According to Jdigital, Spain’s government has overshot in imposing gambling restrictions motivated not by hard data, but by ideological reasons.
Jdigital Criticizes Spanish Government for Ideological Gambling Restrictions
After submitting a request to the European Commission to introduce restrictive gambling measures in the country, Spanish officials have been criticized by the country’s digital gambling association, Jdigital. According to the association, the measures submitted to the European Commission were disproportionate to their intended purpose.
Originally introduced in February as part of a broader move to protect Spanish consumers, these measures may now become a permanent part of the regulatory make-up in the country. Among the featured measures are bans on gambling advertisements on TV and radio, and moving what advertisement is left to 1:00 AM and 5:00 AM.
According to Jdigital, the severity of the measures doesn’t adequately reflect on the potential harms that the measures are trying to prevent. Worse still, Spain is introducing an “ideological law” that isn’t founded in hard data.
Restrictions Always Empower Illegal Gambling Operations
Jdigital cited data which indicated that during the lockdown period, given the restrictive measures, there was an increase in the volume of illegal gambling. Jdigital analyzed the number of requests submitted to the government to shut down illegitimate operators.
Estimated 414 complaints were submitted between April and May asking for such closures. Jdigital explained that the result constituted twice the number registered in 2019 during the same period. The data, Jdigital said, pointed to the fact that there had been a significant uptick in the number of illegal websites targeting Spanish citizens.
Restricting all gambling operators would make it difficult for consumers to tell regulated and offshore gambling websites from one another and lead to systematic failures in terms of responsible gambling, gambling addiction and money safety, Jdigital noted.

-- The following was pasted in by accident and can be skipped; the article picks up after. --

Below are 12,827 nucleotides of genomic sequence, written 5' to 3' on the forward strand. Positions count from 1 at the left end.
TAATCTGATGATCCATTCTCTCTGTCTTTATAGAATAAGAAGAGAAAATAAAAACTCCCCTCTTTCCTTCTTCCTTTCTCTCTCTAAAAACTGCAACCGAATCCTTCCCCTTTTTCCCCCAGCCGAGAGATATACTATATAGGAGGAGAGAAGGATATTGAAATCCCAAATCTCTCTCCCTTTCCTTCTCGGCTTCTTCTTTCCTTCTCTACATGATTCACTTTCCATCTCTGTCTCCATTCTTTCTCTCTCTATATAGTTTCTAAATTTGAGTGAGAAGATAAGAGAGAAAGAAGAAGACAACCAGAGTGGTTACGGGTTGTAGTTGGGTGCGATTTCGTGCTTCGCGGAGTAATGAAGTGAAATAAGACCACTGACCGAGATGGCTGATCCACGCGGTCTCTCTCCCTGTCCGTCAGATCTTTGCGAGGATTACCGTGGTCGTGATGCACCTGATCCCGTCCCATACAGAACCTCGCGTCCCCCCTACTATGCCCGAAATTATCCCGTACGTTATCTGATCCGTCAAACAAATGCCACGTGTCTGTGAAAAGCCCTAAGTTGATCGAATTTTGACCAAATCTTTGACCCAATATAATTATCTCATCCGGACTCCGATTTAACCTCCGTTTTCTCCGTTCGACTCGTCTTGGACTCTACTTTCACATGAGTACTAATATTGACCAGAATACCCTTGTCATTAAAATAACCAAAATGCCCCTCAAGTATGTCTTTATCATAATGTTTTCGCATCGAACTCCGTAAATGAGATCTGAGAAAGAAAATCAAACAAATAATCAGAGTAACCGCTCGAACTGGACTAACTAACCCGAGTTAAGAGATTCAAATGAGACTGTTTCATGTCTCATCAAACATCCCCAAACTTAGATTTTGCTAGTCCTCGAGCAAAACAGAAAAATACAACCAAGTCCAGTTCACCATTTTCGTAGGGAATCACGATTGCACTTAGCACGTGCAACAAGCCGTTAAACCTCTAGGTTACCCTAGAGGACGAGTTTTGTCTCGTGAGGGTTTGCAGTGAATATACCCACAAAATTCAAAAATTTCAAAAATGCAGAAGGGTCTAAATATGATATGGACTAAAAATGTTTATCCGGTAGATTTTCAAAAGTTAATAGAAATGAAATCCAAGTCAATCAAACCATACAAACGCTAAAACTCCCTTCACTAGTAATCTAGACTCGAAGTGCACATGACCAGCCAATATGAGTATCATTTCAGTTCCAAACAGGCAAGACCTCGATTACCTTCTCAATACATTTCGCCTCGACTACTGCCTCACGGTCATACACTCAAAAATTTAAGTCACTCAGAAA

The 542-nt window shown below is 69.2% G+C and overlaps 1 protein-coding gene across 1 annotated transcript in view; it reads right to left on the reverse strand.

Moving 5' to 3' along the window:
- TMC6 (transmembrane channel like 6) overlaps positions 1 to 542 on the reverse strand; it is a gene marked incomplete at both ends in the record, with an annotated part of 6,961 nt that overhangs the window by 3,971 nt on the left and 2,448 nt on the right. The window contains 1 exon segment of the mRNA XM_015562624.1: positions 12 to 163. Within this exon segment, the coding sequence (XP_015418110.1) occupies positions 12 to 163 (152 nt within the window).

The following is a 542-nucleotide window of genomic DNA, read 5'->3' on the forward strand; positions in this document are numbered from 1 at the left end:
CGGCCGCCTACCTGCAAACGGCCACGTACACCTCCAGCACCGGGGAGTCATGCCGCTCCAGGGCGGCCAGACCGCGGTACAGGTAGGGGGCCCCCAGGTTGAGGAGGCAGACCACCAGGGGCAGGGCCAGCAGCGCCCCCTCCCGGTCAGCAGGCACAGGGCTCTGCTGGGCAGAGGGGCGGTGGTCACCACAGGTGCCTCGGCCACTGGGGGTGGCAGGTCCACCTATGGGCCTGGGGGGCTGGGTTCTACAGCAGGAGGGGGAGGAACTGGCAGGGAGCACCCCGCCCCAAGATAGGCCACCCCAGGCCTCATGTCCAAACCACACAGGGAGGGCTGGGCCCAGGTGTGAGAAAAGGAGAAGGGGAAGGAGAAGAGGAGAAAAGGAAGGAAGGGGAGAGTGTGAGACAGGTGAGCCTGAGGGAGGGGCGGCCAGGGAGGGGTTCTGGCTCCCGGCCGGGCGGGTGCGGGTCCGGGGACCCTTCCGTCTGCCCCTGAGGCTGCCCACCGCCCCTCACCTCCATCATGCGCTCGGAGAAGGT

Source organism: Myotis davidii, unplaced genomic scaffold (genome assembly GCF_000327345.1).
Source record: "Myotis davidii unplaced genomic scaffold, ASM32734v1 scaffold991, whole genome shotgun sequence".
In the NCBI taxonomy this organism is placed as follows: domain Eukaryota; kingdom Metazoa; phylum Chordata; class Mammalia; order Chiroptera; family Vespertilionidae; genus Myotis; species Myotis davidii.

Another criticism that Jdigital directed at the government was the fact that the law didn’t specifically analyze who the vulnerable groups were, but rather imposed a blanket ban, and therefore, the measure was motivated with ideological reasons.
The government has evidently chosen a much more lenient approach towards state-owned companies, such as ONCE and SELAE, while enforcing much stricter measures on private businesses.
Spain Isn’t a Nation of Problem Gamblers
Jdigital also touched on the subject of problem gambling. According to the association, between 0.3% and 0.5% of the population was showing signs of gambling addiction. The association explained that the official data should be used to determine the government’s policy towards gambling.
Jdigital pulled another interesting statistic, whereby addiction to tobacco and spirits was at 34% and 5.1% respectively. Yet the measures to curb those activities weren’t nearly as intense as the newly-submitted anti-gambling measures.
More importantly, Jdigital believed, the government has failed in upholding the principles of competition and the free market. The new set of restrictions was led by Alberto Garzon, the country’s consumer protection minister.
Previously, gambling in Q1, 2020 increased by 12.5% year-over-year. Spain has seen tremendous growth in the size of its online and retail gambling operations in the past several years.